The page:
- Experiencing other stress indicators such as putting on or losing weight, not sleeping
- Family dynamics are strained.
- Feeling depressed more than acceptable, feelings of hopelessness.
- Feeling exhausted.
- Loss of interest in things; you don’t even care anymore that you can’t see your friends or meet for lunch or play golf.
The good news is that there are resources in our area to help you.
“Respite care exists to give people a break from care giving,” Zimmerman said. “It can be either someone coming into the home to do what you’ve been doing, or assisted living or skilled nursing facilities where your parent can check in for a few days so you can get away on vacation. There’s also adult day service if you have to work during the day or just need a break. If your parent is totally active, there are senior centers for socialization.”
She said that some seniors may even be eligible for benefits to cover adult care; ElderLink can go over what kinds of benefits are available.
Zimmerman also recommends these strategies to avoid caregiver burnout:
- Find a caregiver support group.
- Build time in your schedule for yourself.
- Set aside time to do something physical like take a walk or go to the gym.
- Schedule time for friends.
- Pamper yourself whether that means a day at the spa or going to the ballgame.
- Learn about your parent’s illness so you can understand behavior changes; knowledge it will make it easier for you to accept the changes.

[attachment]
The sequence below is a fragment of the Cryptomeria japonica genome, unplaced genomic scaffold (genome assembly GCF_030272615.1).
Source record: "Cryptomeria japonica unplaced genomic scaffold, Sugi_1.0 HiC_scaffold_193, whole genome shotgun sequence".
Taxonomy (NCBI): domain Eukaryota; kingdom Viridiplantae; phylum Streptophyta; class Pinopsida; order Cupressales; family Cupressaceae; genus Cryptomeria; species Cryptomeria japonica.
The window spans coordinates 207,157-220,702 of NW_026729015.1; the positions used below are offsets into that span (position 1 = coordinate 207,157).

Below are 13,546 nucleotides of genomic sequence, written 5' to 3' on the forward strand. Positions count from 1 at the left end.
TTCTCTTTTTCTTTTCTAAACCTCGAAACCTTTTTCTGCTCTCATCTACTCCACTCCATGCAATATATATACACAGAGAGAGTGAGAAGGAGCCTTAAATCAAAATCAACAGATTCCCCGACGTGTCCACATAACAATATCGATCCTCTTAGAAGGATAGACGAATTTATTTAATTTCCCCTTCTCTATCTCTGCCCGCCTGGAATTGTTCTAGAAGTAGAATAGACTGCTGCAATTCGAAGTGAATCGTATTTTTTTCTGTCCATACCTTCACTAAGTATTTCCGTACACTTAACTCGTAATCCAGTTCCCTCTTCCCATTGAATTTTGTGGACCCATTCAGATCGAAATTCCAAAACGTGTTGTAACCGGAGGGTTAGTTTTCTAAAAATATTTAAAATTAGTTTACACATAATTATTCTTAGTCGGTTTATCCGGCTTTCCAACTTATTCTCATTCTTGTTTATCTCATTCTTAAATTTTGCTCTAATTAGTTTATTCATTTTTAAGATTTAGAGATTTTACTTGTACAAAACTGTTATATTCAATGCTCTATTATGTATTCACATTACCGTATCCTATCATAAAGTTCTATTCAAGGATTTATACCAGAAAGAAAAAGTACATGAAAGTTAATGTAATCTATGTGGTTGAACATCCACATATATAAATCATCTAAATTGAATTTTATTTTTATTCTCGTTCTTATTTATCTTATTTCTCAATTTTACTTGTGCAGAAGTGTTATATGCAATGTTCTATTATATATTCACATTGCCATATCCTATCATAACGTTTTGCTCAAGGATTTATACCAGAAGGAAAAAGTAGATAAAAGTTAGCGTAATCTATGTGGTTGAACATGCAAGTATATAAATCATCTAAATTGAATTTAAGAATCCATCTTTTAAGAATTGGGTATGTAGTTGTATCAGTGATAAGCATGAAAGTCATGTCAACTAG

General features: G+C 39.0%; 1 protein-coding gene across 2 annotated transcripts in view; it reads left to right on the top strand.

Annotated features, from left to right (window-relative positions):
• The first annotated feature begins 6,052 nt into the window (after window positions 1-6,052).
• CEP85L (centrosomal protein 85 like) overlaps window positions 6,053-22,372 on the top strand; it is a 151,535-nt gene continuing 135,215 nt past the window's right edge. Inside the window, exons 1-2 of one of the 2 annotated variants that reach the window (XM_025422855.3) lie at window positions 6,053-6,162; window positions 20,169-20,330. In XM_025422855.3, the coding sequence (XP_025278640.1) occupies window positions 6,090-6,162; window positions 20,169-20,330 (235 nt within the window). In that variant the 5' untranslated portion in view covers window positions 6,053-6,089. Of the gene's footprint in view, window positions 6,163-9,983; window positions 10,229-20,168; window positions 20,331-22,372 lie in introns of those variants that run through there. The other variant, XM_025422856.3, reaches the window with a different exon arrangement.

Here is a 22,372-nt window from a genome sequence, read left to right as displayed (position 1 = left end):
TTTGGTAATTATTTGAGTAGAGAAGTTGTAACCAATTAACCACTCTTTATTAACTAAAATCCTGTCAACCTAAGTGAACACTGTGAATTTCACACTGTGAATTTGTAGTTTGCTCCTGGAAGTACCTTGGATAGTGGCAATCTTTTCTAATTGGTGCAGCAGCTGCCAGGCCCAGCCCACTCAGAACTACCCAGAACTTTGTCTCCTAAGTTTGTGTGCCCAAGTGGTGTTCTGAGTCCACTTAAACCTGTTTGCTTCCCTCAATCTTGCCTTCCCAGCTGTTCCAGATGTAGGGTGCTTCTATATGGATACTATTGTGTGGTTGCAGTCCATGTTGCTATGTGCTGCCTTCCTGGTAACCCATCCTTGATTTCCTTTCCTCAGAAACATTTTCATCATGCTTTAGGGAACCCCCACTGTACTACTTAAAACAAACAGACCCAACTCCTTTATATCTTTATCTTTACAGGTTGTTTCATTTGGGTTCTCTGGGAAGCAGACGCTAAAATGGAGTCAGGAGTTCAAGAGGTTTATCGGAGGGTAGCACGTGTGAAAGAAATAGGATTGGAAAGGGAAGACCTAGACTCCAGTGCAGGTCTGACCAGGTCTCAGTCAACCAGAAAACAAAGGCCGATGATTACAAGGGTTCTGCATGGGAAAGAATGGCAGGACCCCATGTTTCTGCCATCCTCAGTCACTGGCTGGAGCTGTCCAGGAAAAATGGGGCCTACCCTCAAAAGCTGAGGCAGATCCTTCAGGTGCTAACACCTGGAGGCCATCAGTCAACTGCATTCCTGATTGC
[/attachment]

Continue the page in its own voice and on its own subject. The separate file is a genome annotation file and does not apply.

- Make time to laugh.
- Ensure you don’t isolate yourself from the people and things that have meaning in your life.
- Go to counseling.
Finally, print out the Caregiver’s Bill of Rights, below, and post it where you can see it everyday:
Caregiver’s Bill of Rights by Jo Horne
I have the right:
- To take care of myself. This is not an act of selfishness. It will give me the capability of taking better care of my loved one.
- To seek help from others even though my loved ones may object. I recognize the limits of my own endurance and strength.
- To maintain facets of my own life that do not include the person I care for, just as I would if he or she were healthy. I know that I do everything that I reasonably can for this person, and I have the right to do some things just for myself.
- To get angry, be depressed, and express other difficult feelings occasionally.
- To reject any attempts by my loved one (either conscious or unconscious) to manipulate me through guilt, and /or depression.
- To receive consideration, affection, forgiveness, and acceptance for what I do, from my loved ones, for as long as I offer these qualities in return.
- To take pride in what I am accomplishing and to applaud the courage it has sometimes taken to meet the needs of my loved one.
- To protect my individuality and my right to make a life for myself that will sustain me in the time when my loved one no longer needs my full-time help.
- To expect and demand that as new strides are made in finding resources to aid physically and mentally impaired persons in our country, similar strides will be made towards aiding and supporting caregivers.